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I've got a Python script that is executing functions asynchronously by using PEST wsgi library. However, when I try to import another module it simply results in a 500 error.

The way I try to reference it is:

from foo import * 
from foo import Foo

where foo is a file .py in which I have the object that I want to reference to.

Tried to monitor the calls through Chrome's Inspect Element Control but couldn't find a thing.

Also tried to debug using Apache's error log, but nothing there.
Any hints appreciated.

Update: I've tried the following which resulted in the same 500 error:

--make use of

import site 



--modify the Apache2 httpd.conf file by inserting the following:

WSGIPythonPath /path/to/my/py/files/folder

--modify the application conf file in /etc/apache2/sites-available/myapp.conf, by inserting the above WSGIPythonPath

share|improve this question

Apache's 500 error just tells you that the Python script is returning an error. My guess is that in the Apache environment, Python can't find that module. Try a simple script that prints sys.path and makes sure it has the directories in it you expect.

share|improve this answer
did so and found the folder from which I'm importing the modules, but that's the same folder in which I also execute the script. I've also added a WSGIPythonPath in both the app conf and Apache's httpd.conf - the result remaining the same though. – user228137 Mar 13 '11 at 16:01
up vote 2 down vote accepted


WSGIPythonPath /path/to/my/py/files/folder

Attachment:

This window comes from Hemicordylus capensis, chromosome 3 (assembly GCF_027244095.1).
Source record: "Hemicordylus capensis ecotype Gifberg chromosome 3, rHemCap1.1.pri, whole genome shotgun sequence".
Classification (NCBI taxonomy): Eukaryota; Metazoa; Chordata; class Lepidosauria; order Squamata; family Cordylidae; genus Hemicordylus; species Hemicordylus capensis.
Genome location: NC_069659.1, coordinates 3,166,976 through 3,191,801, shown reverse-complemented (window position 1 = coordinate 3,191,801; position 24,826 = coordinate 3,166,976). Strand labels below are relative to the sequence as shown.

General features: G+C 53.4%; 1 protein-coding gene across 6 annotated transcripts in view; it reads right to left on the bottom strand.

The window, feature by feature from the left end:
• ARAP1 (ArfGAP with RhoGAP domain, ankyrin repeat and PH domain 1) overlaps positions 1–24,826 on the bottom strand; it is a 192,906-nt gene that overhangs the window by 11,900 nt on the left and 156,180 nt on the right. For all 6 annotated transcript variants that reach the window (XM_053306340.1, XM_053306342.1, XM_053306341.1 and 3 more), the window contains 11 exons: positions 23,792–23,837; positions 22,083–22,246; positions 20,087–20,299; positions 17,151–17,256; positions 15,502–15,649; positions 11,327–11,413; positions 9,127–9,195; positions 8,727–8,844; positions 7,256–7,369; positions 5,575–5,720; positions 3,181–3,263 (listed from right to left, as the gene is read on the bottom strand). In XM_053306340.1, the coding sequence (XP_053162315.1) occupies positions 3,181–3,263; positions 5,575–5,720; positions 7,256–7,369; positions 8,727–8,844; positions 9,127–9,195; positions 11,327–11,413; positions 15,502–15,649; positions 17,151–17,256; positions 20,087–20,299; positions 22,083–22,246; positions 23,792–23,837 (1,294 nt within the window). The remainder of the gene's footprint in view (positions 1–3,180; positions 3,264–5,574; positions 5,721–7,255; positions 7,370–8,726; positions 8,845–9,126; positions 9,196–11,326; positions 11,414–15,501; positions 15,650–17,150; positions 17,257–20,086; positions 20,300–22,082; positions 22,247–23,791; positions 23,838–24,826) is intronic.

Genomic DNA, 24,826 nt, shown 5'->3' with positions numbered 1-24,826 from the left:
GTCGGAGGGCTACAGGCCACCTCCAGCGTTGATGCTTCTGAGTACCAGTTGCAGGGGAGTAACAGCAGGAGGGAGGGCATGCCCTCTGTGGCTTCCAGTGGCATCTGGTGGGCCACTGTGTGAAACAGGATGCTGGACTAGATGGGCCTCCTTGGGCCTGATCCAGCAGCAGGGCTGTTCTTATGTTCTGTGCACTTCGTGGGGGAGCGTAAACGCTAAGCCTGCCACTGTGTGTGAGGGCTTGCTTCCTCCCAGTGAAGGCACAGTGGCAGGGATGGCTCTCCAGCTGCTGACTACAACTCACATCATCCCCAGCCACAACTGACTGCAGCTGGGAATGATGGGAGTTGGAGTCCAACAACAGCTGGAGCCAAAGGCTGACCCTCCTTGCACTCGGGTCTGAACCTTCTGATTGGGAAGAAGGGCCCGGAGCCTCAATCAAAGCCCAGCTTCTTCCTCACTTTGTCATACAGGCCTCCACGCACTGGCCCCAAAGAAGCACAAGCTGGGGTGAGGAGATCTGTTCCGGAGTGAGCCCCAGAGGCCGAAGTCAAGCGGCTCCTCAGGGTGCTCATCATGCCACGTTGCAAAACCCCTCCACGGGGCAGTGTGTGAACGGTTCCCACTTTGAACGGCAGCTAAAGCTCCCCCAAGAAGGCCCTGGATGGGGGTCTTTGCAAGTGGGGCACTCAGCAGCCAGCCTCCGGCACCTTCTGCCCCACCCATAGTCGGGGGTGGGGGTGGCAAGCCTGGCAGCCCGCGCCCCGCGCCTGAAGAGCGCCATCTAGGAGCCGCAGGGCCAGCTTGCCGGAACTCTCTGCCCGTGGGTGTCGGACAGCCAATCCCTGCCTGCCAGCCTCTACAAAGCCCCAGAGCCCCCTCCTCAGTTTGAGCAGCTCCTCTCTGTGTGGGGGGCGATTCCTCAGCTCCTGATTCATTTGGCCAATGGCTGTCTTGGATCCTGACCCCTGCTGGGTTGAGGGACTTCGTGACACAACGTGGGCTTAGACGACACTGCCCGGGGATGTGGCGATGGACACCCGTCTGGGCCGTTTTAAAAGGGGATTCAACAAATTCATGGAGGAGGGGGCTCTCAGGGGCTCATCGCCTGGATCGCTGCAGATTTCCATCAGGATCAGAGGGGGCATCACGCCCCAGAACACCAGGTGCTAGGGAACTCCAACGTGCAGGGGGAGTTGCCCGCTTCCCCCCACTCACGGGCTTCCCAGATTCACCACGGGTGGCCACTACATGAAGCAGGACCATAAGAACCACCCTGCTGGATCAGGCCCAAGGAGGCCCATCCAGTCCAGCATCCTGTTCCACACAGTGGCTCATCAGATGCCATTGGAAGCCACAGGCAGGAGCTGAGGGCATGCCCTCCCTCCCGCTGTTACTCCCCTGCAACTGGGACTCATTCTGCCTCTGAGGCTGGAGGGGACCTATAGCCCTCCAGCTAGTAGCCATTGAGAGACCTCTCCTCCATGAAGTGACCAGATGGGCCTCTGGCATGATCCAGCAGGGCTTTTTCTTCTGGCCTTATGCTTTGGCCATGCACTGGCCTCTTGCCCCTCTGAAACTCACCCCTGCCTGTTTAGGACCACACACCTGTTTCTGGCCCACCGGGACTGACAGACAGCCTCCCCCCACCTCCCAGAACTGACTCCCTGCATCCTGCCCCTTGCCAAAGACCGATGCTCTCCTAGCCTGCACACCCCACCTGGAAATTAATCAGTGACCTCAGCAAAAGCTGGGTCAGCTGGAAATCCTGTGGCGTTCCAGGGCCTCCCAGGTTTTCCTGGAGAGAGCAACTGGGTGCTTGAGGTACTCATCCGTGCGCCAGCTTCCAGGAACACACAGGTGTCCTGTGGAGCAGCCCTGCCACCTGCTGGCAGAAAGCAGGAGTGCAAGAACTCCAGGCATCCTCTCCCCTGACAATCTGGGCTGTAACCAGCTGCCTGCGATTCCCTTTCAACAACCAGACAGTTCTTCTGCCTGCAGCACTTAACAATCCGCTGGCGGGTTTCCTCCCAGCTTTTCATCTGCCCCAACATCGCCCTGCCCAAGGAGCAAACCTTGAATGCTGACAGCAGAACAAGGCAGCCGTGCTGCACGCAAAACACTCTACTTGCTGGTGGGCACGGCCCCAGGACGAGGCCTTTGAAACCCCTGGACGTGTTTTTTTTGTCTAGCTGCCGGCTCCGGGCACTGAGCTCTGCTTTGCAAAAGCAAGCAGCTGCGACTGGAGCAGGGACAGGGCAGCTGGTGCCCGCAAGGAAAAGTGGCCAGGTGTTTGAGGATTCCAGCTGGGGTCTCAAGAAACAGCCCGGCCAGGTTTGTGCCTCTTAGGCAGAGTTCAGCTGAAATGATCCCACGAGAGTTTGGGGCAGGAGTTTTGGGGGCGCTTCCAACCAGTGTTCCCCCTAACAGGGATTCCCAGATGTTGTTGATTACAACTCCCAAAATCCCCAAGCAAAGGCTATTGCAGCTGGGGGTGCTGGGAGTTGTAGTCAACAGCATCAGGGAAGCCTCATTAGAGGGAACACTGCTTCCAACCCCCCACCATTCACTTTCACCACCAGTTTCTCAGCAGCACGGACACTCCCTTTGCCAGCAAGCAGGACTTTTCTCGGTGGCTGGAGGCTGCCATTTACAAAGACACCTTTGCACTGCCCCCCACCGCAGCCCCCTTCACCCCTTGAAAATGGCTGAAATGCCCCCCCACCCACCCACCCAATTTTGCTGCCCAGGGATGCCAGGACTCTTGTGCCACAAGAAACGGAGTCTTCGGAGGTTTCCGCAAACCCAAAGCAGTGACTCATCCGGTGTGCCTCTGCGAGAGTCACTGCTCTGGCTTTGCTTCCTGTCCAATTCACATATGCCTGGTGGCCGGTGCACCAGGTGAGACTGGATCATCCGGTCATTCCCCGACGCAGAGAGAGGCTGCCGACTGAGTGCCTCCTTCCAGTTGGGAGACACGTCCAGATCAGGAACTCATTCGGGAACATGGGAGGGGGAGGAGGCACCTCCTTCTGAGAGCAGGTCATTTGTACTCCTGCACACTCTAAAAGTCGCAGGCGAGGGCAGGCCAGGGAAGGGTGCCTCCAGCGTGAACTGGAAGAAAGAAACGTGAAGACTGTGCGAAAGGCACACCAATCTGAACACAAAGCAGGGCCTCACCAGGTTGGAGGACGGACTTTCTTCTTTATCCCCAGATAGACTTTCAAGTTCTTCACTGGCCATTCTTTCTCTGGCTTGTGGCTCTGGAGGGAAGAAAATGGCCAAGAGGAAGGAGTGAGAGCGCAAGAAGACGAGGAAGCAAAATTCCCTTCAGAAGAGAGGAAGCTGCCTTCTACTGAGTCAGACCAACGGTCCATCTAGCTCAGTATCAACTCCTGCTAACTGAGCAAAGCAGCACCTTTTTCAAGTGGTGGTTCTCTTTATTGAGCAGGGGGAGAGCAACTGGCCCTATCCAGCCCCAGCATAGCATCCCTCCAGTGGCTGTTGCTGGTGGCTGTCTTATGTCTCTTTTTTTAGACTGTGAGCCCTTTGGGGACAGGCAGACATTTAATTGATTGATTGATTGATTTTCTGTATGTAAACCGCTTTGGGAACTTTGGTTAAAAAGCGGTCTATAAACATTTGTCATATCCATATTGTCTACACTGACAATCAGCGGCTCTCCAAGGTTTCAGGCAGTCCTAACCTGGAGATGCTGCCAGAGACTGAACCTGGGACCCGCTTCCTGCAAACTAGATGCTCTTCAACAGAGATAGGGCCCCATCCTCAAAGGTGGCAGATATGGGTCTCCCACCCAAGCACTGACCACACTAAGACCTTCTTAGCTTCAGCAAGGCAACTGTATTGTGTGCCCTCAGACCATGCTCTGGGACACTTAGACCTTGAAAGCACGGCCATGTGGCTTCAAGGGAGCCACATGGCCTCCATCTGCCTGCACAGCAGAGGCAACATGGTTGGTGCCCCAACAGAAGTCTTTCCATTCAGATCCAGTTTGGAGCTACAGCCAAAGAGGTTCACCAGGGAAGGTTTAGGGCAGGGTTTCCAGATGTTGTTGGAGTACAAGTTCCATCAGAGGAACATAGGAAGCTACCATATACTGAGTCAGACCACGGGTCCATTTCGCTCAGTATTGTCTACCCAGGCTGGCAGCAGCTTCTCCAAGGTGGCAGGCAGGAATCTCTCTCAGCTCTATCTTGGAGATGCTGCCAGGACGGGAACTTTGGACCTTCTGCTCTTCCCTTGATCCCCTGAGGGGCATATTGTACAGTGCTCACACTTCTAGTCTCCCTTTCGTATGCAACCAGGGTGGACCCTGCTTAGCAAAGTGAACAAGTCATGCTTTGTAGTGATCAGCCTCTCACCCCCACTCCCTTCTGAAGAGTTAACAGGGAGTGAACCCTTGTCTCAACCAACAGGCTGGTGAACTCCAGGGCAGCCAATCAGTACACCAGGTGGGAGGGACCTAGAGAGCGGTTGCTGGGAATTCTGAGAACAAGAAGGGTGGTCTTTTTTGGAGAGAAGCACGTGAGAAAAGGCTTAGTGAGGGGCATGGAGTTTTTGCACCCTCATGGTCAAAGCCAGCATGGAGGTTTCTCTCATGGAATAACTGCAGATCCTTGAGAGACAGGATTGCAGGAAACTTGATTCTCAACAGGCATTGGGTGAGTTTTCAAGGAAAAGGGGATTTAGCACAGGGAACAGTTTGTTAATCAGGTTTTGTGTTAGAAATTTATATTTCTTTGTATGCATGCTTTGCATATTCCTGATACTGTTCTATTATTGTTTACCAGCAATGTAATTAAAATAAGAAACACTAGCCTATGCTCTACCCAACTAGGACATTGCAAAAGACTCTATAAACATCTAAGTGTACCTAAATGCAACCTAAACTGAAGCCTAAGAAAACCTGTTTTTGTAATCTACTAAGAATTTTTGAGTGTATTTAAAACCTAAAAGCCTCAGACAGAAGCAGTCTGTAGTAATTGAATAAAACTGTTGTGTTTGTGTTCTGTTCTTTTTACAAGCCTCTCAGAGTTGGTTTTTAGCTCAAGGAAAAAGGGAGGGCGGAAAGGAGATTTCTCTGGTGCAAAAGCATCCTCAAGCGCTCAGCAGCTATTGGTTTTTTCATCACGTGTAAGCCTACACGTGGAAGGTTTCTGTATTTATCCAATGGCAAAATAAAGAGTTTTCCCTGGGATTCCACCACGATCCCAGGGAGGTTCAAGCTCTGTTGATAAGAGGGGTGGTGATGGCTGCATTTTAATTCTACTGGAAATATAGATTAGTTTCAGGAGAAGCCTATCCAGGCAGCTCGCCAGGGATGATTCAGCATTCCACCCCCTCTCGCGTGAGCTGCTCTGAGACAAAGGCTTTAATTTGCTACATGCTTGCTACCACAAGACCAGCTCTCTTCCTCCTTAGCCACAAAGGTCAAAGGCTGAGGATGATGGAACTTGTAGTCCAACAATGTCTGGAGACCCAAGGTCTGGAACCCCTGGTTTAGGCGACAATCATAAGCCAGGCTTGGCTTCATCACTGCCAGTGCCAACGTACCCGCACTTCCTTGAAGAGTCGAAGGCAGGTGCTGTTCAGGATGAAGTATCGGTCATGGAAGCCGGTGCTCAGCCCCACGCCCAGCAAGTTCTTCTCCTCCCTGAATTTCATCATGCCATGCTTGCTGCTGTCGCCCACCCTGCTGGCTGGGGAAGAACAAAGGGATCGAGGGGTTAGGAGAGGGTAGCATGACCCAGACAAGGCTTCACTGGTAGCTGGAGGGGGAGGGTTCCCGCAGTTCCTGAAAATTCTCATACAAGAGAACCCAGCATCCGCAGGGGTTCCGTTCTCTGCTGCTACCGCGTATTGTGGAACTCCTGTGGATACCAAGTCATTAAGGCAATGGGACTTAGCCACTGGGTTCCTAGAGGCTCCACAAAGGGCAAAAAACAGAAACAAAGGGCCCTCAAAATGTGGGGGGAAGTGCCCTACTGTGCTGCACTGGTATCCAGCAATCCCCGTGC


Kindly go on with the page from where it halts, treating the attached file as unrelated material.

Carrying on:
before any other alias or directory in the application conf file really makes the difference. Problem solved!

share|improve this answer

Maybe you should use this pattern for cgi scripts to get errors to html form:

import cgi
import cgitb; cgitb.enable()  # for troubleshooting
import traceback
# code here
    tb = traceback.format_exception(sys.exc_type, sys.exc_value, sys.exc_traceback)
    tb = ''.join(tb)
    print '<pre>%s</pre></body></html>' % tb
share|improve this answer
They are not using CGI based on being tagged mod-wsgi. – Graham Dumpleton Mar 12 '11 at 22:26

If an exception propagates back up to mod_wsgi then the details should be logged to appropriate Apache error log. If it isn't, then it may be that the WSGI framework/toolkit you are using is capturing the exception and returning a generic HTTP 500 response page. If that is the case, you may need to enable debug option in that WSGI framework/toolkit being used.

Alternatively, the problem isn't with the WSGI script file/application but with Apache configuration in which case you wouldn't be looking for a Python exception/traceback. You thus need to look more carefully at the Apache error log files and look for any error at all and provide what it says.

share|improve this answer
I've also checked and followed your answer given here: , but no improvement has been made unfortunately. – user228137 Mar 13 '11 at 17:07
Instrument your code with print statements as explained in '…; and verify whether logging is working and how far things are progressing in your script. Also set 'LogLevel' directive to 'info' and look at Apache error logs to verify whether WSGI script file even being loaded. – Graham Dumpleton Mar 14 '11 at 14:14

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